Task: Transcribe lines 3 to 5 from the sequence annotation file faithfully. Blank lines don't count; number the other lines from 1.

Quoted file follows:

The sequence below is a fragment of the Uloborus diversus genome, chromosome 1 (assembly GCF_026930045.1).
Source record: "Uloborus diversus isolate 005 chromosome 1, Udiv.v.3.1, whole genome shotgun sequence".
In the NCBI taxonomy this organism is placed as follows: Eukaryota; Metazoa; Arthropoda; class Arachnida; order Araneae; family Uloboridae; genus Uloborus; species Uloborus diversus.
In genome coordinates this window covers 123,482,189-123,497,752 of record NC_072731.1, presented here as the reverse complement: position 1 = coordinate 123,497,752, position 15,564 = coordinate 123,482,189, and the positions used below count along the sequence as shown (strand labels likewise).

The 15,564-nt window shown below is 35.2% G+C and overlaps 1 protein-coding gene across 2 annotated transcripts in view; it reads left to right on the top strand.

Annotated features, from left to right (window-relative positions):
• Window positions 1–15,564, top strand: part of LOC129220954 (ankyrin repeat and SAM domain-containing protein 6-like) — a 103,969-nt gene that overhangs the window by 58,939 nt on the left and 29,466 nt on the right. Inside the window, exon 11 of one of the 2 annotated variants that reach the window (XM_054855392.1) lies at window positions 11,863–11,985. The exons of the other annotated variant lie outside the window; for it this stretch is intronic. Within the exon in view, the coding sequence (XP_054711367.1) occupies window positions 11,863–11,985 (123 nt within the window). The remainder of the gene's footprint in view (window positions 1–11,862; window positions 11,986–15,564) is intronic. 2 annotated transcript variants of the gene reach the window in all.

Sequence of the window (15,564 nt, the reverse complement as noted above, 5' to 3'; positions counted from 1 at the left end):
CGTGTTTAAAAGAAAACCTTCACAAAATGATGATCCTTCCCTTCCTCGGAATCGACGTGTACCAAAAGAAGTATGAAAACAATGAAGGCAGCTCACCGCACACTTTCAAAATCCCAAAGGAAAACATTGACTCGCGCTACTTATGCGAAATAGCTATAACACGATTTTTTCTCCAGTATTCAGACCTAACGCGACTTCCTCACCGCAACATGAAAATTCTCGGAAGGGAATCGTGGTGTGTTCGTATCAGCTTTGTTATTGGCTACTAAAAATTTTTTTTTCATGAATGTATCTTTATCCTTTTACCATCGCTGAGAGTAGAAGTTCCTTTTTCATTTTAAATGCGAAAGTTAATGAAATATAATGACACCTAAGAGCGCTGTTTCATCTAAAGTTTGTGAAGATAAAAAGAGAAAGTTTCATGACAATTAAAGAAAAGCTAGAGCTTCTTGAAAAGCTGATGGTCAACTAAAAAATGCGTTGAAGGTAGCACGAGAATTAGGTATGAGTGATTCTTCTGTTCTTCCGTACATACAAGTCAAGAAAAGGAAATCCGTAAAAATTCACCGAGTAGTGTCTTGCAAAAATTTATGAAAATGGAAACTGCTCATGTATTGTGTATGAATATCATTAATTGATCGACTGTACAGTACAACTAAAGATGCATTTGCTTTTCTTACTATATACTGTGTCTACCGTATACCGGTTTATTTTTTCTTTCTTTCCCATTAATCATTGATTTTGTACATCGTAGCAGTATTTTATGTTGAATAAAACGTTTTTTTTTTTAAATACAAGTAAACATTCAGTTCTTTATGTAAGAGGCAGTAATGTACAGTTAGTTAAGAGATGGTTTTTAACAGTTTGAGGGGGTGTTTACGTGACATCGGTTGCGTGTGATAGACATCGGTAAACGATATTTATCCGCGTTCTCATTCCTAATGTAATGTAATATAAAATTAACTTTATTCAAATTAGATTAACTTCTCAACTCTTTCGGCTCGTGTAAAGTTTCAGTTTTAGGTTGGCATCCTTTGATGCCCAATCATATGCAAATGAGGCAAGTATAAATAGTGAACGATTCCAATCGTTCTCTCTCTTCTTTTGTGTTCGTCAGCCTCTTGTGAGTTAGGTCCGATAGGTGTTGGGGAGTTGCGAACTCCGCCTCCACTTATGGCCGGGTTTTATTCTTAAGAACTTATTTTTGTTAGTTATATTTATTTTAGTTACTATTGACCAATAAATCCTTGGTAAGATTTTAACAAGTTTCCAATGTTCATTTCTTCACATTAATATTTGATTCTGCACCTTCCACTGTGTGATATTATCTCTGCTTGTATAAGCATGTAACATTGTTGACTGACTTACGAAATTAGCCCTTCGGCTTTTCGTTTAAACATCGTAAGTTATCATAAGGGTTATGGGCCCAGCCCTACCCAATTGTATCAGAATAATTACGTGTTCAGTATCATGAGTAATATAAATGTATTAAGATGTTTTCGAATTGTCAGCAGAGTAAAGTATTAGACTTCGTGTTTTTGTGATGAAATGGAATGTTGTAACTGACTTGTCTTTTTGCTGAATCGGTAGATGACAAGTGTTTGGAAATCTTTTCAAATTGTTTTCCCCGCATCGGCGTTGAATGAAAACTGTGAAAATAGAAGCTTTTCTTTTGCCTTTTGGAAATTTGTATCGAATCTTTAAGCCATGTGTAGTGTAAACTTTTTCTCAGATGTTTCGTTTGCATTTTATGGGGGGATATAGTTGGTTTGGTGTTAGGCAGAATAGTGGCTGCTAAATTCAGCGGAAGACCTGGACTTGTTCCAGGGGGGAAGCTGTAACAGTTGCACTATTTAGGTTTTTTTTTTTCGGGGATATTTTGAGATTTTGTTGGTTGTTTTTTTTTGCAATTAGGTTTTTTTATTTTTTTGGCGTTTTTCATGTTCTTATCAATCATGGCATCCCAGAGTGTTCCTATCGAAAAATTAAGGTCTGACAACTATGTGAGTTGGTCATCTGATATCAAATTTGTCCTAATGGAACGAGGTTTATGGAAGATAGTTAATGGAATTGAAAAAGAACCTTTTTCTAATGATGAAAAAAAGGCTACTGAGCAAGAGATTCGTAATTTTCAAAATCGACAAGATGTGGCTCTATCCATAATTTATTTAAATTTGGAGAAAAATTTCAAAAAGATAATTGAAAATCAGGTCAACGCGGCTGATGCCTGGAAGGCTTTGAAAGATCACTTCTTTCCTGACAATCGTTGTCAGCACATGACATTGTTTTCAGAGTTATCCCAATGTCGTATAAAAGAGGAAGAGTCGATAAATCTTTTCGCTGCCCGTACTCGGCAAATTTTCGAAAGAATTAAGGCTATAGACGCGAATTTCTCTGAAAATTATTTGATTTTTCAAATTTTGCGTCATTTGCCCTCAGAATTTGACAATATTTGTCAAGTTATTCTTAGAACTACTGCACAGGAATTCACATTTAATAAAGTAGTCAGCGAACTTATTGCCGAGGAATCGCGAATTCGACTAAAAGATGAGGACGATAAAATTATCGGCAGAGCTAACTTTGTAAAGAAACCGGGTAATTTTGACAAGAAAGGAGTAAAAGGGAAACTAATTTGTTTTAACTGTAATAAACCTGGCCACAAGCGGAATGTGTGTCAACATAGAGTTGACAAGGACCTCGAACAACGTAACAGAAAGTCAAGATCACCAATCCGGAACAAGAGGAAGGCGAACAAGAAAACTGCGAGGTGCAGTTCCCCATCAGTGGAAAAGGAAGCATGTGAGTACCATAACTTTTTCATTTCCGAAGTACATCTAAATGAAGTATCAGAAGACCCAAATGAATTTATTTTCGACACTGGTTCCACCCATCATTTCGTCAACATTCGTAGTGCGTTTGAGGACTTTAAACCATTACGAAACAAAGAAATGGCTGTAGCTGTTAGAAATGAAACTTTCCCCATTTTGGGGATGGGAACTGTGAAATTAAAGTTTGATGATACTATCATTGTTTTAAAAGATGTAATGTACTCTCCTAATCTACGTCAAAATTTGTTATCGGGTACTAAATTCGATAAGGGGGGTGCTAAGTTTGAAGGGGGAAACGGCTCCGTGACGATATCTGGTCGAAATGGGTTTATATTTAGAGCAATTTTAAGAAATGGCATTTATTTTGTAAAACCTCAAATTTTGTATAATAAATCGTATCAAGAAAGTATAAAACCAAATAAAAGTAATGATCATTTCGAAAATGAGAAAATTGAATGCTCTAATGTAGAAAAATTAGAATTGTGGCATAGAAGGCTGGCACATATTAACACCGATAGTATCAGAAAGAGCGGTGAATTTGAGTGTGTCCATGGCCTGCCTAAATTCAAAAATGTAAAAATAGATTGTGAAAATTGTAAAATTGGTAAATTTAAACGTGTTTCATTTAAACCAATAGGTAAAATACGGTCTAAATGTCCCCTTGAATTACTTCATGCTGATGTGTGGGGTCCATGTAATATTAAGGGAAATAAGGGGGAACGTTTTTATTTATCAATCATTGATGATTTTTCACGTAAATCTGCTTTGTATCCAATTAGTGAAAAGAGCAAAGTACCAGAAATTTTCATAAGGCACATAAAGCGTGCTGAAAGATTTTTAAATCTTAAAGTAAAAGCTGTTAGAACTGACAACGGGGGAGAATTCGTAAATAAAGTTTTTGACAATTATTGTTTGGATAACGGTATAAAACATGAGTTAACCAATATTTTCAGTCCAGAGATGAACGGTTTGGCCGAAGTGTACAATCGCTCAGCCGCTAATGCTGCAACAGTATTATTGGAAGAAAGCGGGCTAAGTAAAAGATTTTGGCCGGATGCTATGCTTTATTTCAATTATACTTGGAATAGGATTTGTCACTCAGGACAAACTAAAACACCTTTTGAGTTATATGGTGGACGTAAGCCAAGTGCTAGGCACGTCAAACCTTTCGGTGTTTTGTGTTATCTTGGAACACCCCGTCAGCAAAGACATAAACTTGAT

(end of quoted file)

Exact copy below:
In the NCBI taxonomy this organism is placed as follows: Eukaryota; Metazoa; Arthropoda; class Arachnida; order Araneae; family Uloboridae; genus Uloborus; species Uloborus diversus.
In genome coordinates this window covers 123,482,189-123,497,752 of record NC_072731.1, presented here as the reverse complement: position 1 = coordinate 123,497,752, position 15,564 = coordinate 123,482,189, and the positions used below count along the sequence as shown (strand labels likewise).

The 15,564-nt window shown below is 35.2% G+C and overlaps 1 protein-coding gene across 2 annotated transcripts in view; it reads left to right on the top strand.